Follow Up

Follow-ups are important in direct selling. For this, you want to make sure you’ve organised a system that you’ll be using to stay in touch with your clients, prospects, and new business builders. 

A direct sales consultant may be quick to blurt out the word “no,” but that’s not to say they have zero interest in what you’re offering. It could be that they’re indisposed at the moment or in the middle of other critical stuff. 

Instead of walking away crestfallen, vowing to never contact them again, a good sales rep will always find a way to keep the line of communication open, in case they change their mind or soften up. 

Remember it’s a fine line between being persistent and coming off as someone annoying. So, this is a line that you want to tread carefully. 

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Never Quit

As the saying goes, “quitting is for losers.” 

Always be reminding yourself that you’re in this until success comes knocking at your door. 

Keep your ears shut to naysayers and your eyes blind to the failure rate in direct sales and networking. Instead, keep pushing until success starts warming up to you. 

What distinguished successful people from failures is the commitment to never throw in the wet towel. So, develop a thick stick and figure out how to overcome rejection. And while at it, you want to learn from your mistakes and stay on course as you trudge towards success. 

Top Direct Sales Companies in Singapore

Best World Direct Selling A Complete Guide


The Best World International


Best World International is a global investment holding company that’s deeply rooted in Singapore. Their main line of business is the distribution of personal care products, nutritional supplement products, and healthcare equipment. Its segments include export and manufacturing, wholesale, and direct selling.

Their direct selling segment consists of sales made to customers through their direct selling channels in Malaysia, Indonesia, Thailand, Hong Kong, Singapore, and so on.



15A Changi Business Park Central 1, Eightrium #07-02, Singapore 486035


(65) 6899 0088


Axxa Global Direct Selling A Complete Guide


Axxa Global


Axxa Global revolutionised the concept of wellness, health, and lifestyle by pioneering advanced seed nutrition.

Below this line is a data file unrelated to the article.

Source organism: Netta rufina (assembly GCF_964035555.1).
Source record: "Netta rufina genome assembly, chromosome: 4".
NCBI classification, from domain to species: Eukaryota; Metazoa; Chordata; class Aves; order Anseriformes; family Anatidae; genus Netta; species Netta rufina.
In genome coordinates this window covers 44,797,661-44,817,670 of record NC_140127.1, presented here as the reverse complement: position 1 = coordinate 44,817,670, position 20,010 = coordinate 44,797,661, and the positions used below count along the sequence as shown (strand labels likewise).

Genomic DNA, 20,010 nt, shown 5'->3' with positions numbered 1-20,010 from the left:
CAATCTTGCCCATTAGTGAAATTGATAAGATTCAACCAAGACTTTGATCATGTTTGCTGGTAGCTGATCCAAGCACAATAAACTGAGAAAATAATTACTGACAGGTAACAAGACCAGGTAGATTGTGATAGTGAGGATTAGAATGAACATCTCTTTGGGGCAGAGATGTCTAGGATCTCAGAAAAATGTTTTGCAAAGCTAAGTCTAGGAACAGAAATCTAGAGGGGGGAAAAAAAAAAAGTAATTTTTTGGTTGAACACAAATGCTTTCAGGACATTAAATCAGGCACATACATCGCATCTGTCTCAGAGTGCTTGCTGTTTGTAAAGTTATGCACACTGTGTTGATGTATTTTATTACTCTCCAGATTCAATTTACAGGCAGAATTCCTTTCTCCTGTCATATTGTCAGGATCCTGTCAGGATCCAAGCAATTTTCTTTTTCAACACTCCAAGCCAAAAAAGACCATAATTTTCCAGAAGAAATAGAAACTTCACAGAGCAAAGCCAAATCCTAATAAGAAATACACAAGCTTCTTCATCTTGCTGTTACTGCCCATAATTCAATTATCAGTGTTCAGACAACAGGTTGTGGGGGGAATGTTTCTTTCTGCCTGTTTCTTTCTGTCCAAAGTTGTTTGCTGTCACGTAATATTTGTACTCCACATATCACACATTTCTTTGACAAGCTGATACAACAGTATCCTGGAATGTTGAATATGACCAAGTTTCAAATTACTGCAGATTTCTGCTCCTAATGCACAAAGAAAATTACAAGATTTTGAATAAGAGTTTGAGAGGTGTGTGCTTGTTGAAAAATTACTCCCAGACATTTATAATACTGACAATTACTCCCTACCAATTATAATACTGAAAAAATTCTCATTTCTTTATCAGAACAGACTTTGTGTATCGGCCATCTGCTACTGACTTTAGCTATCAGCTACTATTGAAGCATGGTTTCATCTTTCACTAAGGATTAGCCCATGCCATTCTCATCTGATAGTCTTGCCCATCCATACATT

With cutting edge technology, the healing power of seeds, and the idea of nutrient synergy, they managed to come up with products that provide more health benefits than standard single nutrient supplements on the market. 



17, Changi South Street 1, Singapore 486781


Tel: +65 6543 1506



Amway Direct Selling A Complete Guide




Amway is a household name in the field of direct selling. They started by selling a product that had absolutely no competition – and luckily for them, the product was well received. The company has grown to include a variety of products into their pipeline – from beauty products to cleaning supplies.



No.1 Jalan Kilang Timor #01-02/#02-02 Pacific Tech Centre, Singapore 159303


(+65) 6550 9911


Avon Direct Selling A Complete Guide




Avon is one of the pioneers of direct selling. They specialise in women products and have generous sales commissions for their sales reps. They target women from the age of 20 to mid-70s and 40+.  Their products includes fashion, cosmetics, and accessories.



Herbalife Direct Selling A Complete Guide




Herbalife has been around since 1980, specializing in wellness products. They have one of the most interesting success stories – especially since everyone predicted they wouldn’t make it far with their direct-selling approach.



111 Somerset Road, #11-39, TripleOne Somerset, Singapore 238164


+65 6416 8448


Nikken Direct Selling A Complete Guide




Nikken was started in 1975, under the Five Pillars of Health – Mind, Body, Family, Finance, and Society.  They were strong advocates of a healthy balance between these five elements, which they believed made life more meaningful. 



23 Bendemeer Road Singapore, Singapore 330023


+65 9239 4969


Tupperware Direct Selling A Complete Guide




The company was founded in 1946. At the time, they only sold their products in supermarkets, but when things failed to work, they decided to try direct selling. And that’s how they managed to turn things around and grow into the giant company they are today. 



  • Block 769, #01-279, Yishun Ave 3, Singapore 760769
  • Block 94, Lorong 4 Toa Payoh, #01-10, Singapore 310094


Yishun:+65 9781 6521

Toa Payoh: +65 98339150


Usana Direct Selling A Complete Guide




Usana was started in 1990, by a microbiologist named Myron Wentz. The company manufactures weight loss and dietary supplements that they directly sell to customers (no intermediaries or third-parties). 

As one of the largest multi-level companies in the world, Usana recently opened its doors to Singapore but they have yet to set up any store in the country. 



391B Orchard Road, Ngee Ann City Tower B, #19-01/02, Singapore 238874


Tel: (65) 6820-8828



NU Skin Direct Selling A Complete Guide




NuSkin’s story began in 1984 when it was founded (in Provo, Utah). In 1991, they decided to enter the Asian market, where they were greatly accepted.  Of course, they have had to battle claims of being a pyramid scheme – a roadblock they have managed to overcome. 

NuSkin both manufactures and sells a wide range of personal and dietary products. But most people know them for their high-end skin products. 







NuSkin’s story began in 1984 when it was founded (in Provo, Utah). In 1991, they decided to enter the Asian market, where they were greatly accepted. 

Of course, they have had to battle claims of being a pyramid scheme – a roadblock they have managed to overcome. 

NuSkin both manufactures and sells a wide range of personal and dietary products. But most people know them for their high-end skin products. 



About the Author

Tom Koh

Tom is the CEO and Principal Consultant of MediaOne, a leading digital marketing agency. He has consulted for MNCs like Canon, Maybank, Capitaland, SingTel, ST Engineering, WWF, Cambridge University, as well as Government organisations like Enterprise Singapore, Ministry of Law, National Galleries, NTUC, e2i, SingHealth. His articles are published and referenced in CNA, Straits Times, MoneyFM, Financial Times, Yahoo! Finance, Hubspot, Zendesk, CIO Advisor.


Search Engine Optimisation (SEO)

Search Engine Marketing (SEM)

Social Media